Guest Columns
3 mins read

What does the theme ‘breaking the bias’ mean to you?

Let’s start with the good news. A government-backed review has found that, today, nearly 40% of the board positions at the UK’s largest companies are now held by women. With more women in leadership positions across the FTSE 350 than ever before, and a new target of 40% women on boards and in leadership by 2025, we are clearly making progress.

But we cannot afford to rest on our laurels. I particularly worry about the impact of the pandemic on women who were expected to take on primary carer roles alongside holding down a career. 

Nobody is immune to bias and I think we all have work to do. For me, ‘breaking the bias’ means that people must speak up more and not worry about calling people out. We all need to push for more and make commitments towards truly meaningful solutions. In media and publishing this is especially critical – as an industry which prides itself on effective communication, we need to ensure we are leading by example.

What are the challenges the industry really needs to tackle?

Paternity and maternity leave is so unequal in many countries that it forces many women who are at pivotal points in their careers to make a choice between family and career. This can set them back years in terms of promotions and earning potential. 

And still today, there’s a social expectation that women are the primary carers. This was highlighted during the pandemic and I think we will feel the negative impact of that for a few years. What’s more, because women of a certain age are expected to go on maternity leave, I think many are overlooked when it comes to job interviews or promotions – whether they are planning on having a family or not.

For women working in the fast-paced industry of publishing, for instance, pressure to remain connected 24/7 can feel incompatible with parenthood. We need to work hard to ensure that the industry enables all those working within it to maintain a balance, and to bring their best, and complete, selves to work. I’ve seen first-hand how much more productive staff are that feel happy and supported.

Also, girls and women need to see a reflection of themselves in courses and professions that they choose over men. Clearly, if we have less women in those senior roles there will be less acting as role models, which is so critical to young women’s aspirations. 

I’m glad to see that a number of UK companies have amended and updated their maternity and paternity policies recently to allow for new fathers to spend more time with their new children. I think this will help with social biases around the ‘primary carer’ role and allow for new mothers to recover, get used to their new role and adapt and return to work feeling more confident in their positions. It also means that if more men are taking longer periods of time off, or more equal parental leave, then the promotion gap wouldn’t be felt so acutely.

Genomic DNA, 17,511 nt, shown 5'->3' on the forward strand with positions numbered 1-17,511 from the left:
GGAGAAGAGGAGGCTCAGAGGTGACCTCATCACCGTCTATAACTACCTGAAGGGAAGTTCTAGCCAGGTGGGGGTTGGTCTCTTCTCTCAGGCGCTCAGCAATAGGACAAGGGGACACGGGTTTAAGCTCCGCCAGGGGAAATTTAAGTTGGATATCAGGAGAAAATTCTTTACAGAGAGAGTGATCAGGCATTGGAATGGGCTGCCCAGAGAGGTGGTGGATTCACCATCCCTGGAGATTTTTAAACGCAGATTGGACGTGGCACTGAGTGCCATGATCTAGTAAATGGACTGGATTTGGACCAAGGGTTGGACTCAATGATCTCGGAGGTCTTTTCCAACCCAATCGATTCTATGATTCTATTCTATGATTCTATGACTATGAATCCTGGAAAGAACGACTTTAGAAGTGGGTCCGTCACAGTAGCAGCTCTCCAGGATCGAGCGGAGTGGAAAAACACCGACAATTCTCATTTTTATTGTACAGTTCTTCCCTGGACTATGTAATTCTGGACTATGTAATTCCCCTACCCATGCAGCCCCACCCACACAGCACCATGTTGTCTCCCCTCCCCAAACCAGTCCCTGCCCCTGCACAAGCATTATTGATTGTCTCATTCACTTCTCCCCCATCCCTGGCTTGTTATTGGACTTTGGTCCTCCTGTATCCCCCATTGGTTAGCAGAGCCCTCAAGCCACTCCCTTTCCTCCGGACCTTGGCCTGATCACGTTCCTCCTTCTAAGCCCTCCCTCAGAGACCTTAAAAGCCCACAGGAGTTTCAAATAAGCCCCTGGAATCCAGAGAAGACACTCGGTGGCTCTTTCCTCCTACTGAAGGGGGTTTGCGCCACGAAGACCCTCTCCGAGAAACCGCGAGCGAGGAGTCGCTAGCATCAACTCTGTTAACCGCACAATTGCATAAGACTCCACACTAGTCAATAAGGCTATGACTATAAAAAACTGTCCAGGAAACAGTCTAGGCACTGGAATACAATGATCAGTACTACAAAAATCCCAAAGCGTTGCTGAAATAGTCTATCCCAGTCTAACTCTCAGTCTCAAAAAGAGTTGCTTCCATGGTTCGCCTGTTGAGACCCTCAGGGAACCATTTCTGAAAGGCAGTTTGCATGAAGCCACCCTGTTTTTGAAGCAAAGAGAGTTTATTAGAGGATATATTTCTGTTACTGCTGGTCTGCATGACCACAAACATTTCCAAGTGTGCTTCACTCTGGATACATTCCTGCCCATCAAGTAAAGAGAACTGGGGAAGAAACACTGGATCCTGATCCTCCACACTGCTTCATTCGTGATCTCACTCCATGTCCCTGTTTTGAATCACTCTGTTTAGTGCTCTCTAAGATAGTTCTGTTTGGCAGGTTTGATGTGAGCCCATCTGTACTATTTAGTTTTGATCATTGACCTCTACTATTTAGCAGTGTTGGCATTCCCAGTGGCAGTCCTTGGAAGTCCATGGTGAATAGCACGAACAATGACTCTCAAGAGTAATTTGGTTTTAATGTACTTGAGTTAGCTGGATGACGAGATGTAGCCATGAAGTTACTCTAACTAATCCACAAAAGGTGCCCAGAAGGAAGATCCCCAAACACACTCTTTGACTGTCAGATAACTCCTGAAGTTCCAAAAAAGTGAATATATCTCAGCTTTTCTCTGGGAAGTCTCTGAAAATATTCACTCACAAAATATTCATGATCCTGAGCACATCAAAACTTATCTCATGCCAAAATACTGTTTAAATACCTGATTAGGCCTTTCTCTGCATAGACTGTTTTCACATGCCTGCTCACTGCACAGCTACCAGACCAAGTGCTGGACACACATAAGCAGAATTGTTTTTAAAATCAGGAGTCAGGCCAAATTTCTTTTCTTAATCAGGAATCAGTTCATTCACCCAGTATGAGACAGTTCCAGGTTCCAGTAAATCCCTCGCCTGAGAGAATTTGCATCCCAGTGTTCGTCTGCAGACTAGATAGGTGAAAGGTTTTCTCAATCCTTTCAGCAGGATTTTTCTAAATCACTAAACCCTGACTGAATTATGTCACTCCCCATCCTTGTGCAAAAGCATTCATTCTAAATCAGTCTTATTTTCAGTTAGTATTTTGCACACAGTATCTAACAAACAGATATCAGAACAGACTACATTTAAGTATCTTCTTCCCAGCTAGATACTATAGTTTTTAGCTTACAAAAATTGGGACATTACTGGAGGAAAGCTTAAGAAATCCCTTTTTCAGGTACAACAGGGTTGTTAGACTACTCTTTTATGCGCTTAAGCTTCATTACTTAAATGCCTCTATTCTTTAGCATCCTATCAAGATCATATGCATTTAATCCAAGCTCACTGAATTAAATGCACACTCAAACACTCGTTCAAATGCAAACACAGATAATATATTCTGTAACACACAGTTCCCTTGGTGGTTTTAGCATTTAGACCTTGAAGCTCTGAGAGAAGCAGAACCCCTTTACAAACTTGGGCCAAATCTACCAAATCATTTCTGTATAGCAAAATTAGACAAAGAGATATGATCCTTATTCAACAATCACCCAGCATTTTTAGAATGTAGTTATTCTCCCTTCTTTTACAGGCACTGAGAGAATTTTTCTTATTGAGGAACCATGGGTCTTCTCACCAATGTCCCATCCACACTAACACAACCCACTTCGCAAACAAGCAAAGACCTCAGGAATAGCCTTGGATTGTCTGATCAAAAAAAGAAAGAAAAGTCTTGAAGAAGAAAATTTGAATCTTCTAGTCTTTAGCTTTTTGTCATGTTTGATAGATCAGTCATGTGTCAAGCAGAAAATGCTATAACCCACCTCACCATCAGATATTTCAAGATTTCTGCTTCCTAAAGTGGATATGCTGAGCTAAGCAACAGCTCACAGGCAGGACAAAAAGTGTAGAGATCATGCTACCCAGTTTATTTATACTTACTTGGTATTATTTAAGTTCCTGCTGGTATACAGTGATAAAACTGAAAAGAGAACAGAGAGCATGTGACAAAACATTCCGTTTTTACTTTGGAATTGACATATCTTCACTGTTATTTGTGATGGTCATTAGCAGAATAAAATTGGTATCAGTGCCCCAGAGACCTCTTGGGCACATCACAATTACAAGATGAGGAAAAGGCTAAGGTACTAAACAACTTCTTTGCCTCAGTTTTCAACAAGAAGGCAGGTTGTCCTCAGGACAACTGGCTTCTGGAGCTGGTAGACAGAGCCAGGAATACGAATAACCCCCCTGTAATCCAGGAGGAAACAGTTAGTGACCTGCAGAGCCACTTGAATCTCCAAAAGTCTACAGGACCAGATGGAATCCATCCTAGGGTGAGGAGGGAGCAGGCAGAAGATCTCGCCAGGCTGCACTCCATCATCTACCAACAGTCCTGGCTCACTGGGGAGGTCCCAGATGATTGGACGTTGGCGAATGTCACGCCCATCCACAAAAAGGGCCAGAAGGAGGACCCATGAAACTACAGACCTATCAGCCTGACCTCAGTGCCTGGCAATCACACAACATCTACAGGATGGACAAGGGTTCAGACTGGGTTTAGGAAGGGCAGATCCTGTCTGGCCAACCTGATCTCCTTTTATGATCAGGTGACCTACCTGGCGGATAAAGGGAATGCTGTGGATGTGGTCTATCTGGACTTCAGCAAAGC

What are we doing at Adnami?

Being a Nordic company, the parental leave structure we have at Adnami is progressive. In the past year, we have hired five women, promoted two, and appointed a super colleague who was pregnant when we hired her. We saw potential in her and she has been an inspiring addition to the team. She will be going on maternity leave next month. We look forward to welcoming her back when she is ready. Of course, we aren’t perfect. As I said, we all have work to do. But for a small scale-up we have a very inclusive ethos and some policies that even some FTSE 350 companies can’t rival. That’s something I’m proud of. 

But, again, in the world of media and publishing, it’s so important for businesses to be ‘walking the walk’ and not just ‘talking the talk’. We need real solutions and meaningful change. Fortunately, supporting staff – and this includes working women and families – is not only the right thing to do; it also makes business sense.

Steph Miller
Managing Director, Adnami

Adnami’s high impact advertising platform delivers astonishing ad experiences for consumers and accelerated returns for publishers and brands. Adnami’s templated and platform-agnostic approach to high impact advertising, provides a scalable and automated solution to run attention-grabbing and impactful advertising campaigns. The company launched in 2017, and works today with a diverse range of clients across Europe, such as Heineken, BMW, American Express, Disney, Samsung and Amazon.